There was a boy in my third grade class named Ian MacDonald. According to a quick Google search, there are apparently at least 50 Ian MacDonalds and more than 100 Ian McDonalds still kicking it in the United States, so I don't think revealing his name decades later is any breach of ethics.
Anyway, what was unusual about this boy was not the commonness of his name, but the fact that he pronounced it Eye-an, not Ee-an. This was back in the 1970s, when Debbie (not Debi), Michelle (not Myshel) and, yes, Karen (not Carin), were a dime a dozen, so being so bold as to give a kid a name with a nonconforming pronunciation was way out there. But he was the first (and only, until college) Ian I had ever met, so Eye-an it was. I lived the innocent life of the blissfully ignorant.
Several years later, when I was attending an all-girls' school that, needless to say, had no one named Ian, I met Sophia. I won't give her last name because a Google search indicated there were only two people with her name, both in Ohio. Although I find it quite unlikely that she ended up in Ohio, I will err on the side of discretion.
Anyway, what was unusual about this girl, was not the apparent uncommonness of her name, but the fact that she pronounced it So-phy-a, not So-phee-a, as parents of children nowadays are accustomed. As with Ian, I remained unfazed, because I had never previously met a Sophia of any ilk, so could not have foreseen back then what stress and frustration lay ahead for my friends.
I have a fairly common last name that has two conventional articulations. The one my family uses, apparently, is more of an East Coast style, and the other more of, I suppose, an Un-East Coast style. But I get the impression there are some fancier East Coast folks who share my last name but opt for the other pronunciation. Thank you for asking but, no, I am not related to these people, although I am sure they are perfectly nice people, despite their apparent perch atop the social ladder.
My husband and children have a distinctly uncommon last name that is botched by 65% of teachers, 85% of sports coaches, and 100% of the telemarketing public. Unlike my un-fancy relatives, a targeted Google of his name brings up several authors (including his father) and what may be a polka musician, if that is not too much of an oxymoron. A governor or Georgia and a really skinny country singer are also distant relatives, but from sides of the family that did not inherit the family name. They have names that leave no room for error.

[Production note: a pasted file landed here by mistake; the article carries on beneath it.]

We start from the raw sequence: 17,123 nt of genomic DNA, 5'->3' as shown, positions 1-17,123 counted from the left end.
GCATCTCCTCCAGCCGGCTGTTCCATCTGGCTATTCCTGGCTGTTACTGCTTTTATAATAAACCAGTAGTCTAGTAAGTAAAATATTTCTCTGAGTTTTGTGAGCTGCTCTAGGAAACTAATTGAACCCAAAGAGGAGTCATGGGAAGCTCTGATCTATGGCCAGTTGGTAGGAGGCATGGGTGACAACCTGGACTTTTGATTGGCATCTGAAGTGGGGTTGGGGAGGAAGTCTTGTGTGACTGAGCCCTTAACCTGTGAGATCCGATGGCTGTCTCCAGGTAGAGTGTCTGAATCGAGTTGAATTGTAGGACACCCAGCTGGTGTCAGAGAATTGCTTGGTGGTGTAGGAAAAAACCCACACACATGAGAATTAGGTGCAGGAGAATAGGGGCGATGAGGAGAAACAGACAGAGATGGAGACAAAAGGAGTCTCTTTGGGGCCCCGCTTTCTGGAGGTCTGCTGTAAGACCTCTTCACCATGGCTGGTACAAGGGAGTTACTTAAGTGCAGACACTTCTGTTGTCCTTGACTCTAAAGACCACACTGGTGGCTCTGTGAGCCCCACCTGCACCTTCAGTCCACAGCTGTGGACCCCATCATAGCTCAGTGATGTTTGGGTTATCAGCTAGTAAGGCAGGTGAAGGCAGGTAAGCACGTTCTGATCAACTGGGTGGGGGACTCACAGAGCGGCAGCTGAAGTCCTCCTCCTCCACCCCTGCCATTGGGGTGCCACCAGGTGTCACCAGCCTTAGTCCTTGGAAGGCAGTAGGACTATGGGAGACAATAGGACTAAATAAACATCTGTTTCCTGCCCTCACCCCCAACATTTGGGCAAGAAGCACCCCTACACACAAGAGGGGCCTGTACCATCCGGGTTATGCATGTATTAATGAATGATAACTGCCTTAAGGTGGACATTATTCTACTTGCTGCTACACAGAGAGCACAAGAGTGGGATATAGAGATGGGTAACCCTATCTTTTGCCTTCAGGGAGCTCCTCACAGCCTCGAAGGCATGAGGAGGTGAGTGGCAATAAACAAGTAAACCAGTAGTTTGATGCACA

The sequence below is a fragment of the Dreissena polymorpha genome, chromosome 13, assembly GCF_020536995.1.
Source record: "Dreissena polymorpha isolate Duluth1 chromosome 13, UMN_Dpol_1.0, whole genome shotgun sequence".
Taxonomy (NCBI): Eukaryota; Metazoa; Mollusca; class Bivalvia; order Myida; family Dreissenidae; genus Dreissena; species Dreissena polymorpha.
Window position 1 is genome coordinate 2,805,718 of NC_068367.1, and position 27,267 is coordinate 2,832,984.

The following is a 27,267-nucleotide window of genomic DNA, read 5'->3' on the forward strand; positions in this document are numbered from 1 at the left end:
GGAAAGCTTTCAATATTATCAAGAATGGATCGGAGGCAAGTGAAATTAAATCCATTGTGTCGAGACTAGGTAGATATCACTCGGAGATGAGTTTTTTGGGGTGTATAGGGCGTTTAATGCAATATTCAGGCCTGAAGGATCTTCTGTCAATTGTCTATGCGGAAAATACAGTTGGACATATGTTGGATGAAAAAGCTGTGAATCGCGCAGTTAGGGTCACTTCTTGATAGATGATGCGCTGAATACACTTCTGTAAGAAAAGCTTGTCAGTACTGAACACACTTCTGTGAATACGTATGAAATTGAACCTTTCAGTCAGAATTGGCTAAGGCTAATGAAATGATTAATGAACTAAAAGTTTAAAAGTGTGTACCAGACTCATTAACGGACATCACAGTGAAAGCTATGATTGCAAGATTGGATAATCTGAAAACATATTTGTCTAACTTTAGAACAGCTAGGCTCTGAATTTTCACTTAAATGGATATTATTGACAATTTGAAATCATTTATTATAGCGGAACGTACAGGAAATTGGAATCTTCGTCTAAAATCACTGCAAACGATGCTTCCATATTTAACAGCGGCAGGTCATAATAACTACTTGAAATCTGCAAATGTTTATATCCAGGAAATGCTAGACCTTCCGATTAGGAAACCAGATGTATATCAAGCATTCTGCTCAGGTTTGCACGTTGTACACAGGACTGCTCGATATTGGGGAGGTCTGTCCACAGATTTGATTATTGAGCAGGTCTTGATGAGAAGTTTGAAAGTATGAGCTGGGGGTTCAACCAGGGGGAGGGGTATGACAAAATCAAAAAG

Growing up with a name that is usually mispronounced is indeed a cross to bear for many of us. My older child, not yet exposed to the gazillion incarnations of enunciations that exist for even the shortest of names, thinks those who screw up his five-letter last name must be intellectually dim (yes, true in many cases). He has only one decade under his belt to develop the sneer-and-condescending-smile combination that effectively corrects the inarticulate boob who spouts the erroneous utterance.
However, my family may finally gets its revenge. Now that talking to people--which provides them the opportunity to put an incorrect spin on our names--is being replaced with written forms of communication, there is less chance that our delicate ears will be offended by a ruffian riff. My anecdotal observations indicate that many kids of this generation have names that are more or less conventionally uttered. The future victims, I am afraid, are the sweet and innocent whose names have a variety of international incarnations, like Sophia/Sofia/Sofie/Sophie or Aiden/Aden or Isabella/Isabelle. They may grow up like the generations of wounded-but-resolute victims of verbal mispronunciations. But, hopefully, these sure-to-be text-savvy kids will develop a thick skin and a stinging retort for the IMers who misspell their names. And the LOLs will be on them.